“Snyder’s book is history of philosophy at its best.”
(John North Times Literary Supplement
"In this impressive study of two major Victorian intellectuals, Snyder displays both analytical acumen and historical sensitivity; she has written a book that will be read with profit and pleasure by anyone interested in the history of moral, political, and philosophical reflection on science."
(Richard Yeo Isis
"This is the definitive work and must be on the shelves of any library with pretensions to completeness about the [Victorian] age."
(Michael Ruse Journal of British Studies
"Snyder's impressive achievement is not only to register a significant improvement in our understanding of the technicalities of this debate over the proper method of scientific reasoning, but also to bring the debate alive in a way that illuminates the whole terrain of mid-Victorian intellectual life."
(Peter Mandler American Historical Review
"Snyder's careful recovery of a process of knowledge-production through dialogue is compelling. . . . For those who want to understand Mill or Whewell, Snyder's is an indispensable study."
(David S. Karr History
"Snyder's great strength is in elaborating and refining our understanding of Whewell, but she does us an additional important service by situating the technical debates between Mill and Whewell in their political and social circumstances. . . . A strong contribution not only to a better understanding of 19th-century British philosophy of science, but of the intellectual foundations of that broader institutional reform as well."
(Elihu Gerson Historical Studies in the Physical and Biological Sciences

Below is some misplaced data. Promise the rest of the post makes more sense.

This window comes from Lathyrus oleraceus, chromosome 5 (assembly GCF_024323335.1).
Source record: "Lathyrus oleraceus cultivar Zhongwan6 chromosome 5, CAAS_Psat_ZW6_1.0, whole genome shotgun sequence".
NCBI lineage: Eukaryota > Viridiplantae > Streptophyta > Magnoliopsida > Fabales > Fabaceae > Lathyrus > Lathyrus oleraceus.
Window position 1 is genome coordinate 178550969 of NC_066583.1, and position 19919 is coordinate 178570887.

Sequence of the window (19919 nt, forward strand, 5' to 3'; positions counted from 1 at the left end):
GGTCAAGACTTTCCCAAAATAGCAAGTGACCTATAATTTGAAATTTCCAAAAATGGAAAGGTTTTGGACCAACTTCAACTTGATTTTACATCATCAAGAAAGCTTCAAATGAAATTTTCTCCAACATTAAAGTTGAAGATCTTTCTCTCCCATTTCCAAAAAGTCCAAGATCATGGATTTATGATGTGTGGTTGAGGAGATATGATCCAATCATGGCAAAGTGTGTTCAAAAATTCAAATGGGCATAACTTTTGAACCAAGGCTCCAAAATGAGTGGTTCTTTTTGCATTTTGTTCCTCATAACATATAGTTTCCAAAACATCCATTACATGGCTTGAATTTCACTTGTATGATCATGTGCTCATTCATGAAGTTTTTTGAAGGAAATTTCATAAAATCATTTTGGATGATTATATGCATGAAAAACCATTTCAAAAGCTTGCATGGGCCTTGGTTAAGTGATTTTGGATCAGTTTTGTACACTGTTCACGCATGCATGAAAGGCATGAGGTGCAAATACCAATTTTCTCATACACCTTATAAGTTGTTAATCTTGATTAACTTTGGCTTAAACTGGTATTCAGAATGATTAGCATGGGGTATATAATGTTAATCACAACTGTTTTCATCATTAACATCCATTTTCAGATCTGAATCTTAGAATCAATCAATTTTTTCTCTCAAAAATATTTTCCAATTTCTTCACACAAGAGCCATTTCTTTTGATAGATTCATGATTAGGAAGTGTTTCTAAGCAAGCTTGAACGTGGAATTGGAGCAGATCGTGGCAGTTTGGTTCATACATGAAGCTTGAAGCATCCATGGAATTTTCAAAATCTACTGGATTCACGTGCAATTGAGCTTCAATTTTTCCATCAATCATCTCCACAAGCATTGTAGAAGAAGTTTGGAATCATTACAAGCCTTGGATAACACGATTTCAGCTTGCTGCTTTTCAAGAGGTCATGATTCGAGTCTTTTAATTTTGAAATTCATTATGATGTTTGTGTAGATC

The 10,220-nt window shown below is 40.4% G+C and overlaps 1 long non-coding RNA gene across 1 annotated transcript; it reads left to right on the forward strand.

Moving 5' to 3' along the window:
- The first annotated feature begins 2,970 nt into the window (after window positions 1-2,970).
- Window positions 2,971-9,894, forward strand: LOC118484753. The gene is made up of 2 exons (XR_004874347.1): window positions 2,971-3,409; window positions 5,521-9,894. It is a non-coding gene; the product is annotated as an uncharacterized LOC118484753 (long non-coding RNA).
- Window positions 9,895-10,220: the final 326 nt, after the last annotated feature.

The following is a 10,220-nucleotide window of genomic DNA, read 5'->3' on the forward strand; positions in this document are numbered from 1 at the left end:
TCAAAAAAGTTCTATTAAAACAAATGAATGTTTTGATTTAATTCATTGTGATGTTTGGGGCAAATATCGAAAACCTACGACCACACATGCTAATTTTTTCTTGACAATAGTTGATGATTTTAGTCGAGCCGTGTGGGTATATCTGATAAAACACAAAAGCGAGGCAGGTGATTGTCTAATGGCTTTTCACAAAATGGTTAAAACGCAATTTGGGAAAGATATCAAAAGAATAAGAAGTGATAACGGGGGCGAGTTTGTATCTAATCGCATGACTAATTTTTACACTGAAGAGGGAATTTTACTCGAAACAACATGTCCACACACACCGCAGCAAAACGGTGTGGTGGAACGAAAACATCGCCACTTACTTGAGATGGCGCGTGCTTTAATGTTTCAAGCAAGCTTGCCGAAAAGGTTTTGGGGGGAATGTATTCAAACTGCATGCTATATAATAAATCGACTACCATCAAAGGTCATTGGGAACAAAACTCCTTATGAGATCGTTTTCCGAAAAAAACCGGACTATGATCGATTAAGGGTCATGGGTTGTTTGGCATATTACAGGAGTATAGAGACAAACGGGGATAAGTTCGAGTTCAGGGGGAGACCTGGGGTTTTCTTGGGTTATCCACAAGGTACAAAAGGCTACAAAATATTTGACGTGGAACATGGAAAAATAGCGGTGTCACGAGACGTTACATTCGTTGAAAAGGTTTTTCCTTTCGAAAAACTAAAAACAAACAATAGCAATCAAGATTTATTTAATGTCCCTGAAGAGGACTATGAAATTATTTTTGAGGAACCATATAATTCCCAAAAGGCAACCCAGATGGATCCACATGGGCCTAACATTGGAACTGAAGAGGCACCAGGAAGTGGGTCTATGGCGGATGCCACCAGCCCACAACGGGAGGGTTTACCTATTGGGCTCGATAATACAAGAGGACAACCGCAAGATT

"The scholarship is everywhere evident, both in the history and in the way it relates, in often illuminating fashion, this older debate to more recent discussions, especially in ethics and in the philosophy of science."
(Fred Wilson Victorian Studies
"Tracing the intellectual origins of how two men came to understand the needs for Victorian reform is, without question, a worthwhile and interesting examination for the more traditional political or social historian."
(Nancy LoPatin Lummis The Historian
"The remarkable amount of contextual detail presented will render this volume indispensable to scholars of the history of the philosophy of science. . . . In this sophisticated and elegant intellectual history, Snyder effectively communicates complex ideas and rejuvenates Whewell's philosophical legacy."
(Simon Thompson Political Studies Review
“Brilliant. . . . [A]n exciting and comprehensive account of [the Mill-Whewell] debate. . . . Snyder’s outstanding study will be indispensable for commentators on Whewell and Mill. By providing a window on social, political, and moral issues, as well as those at the heart of scientific methodology, she also has much to offer historians of early Victorian culture. For historians of science, there is a bonus in that the receptivity of Whewell and Mill to Charles Darwin’s theory of evolution is also excellently discussed.”
(John Hedley Brooke Annals of Science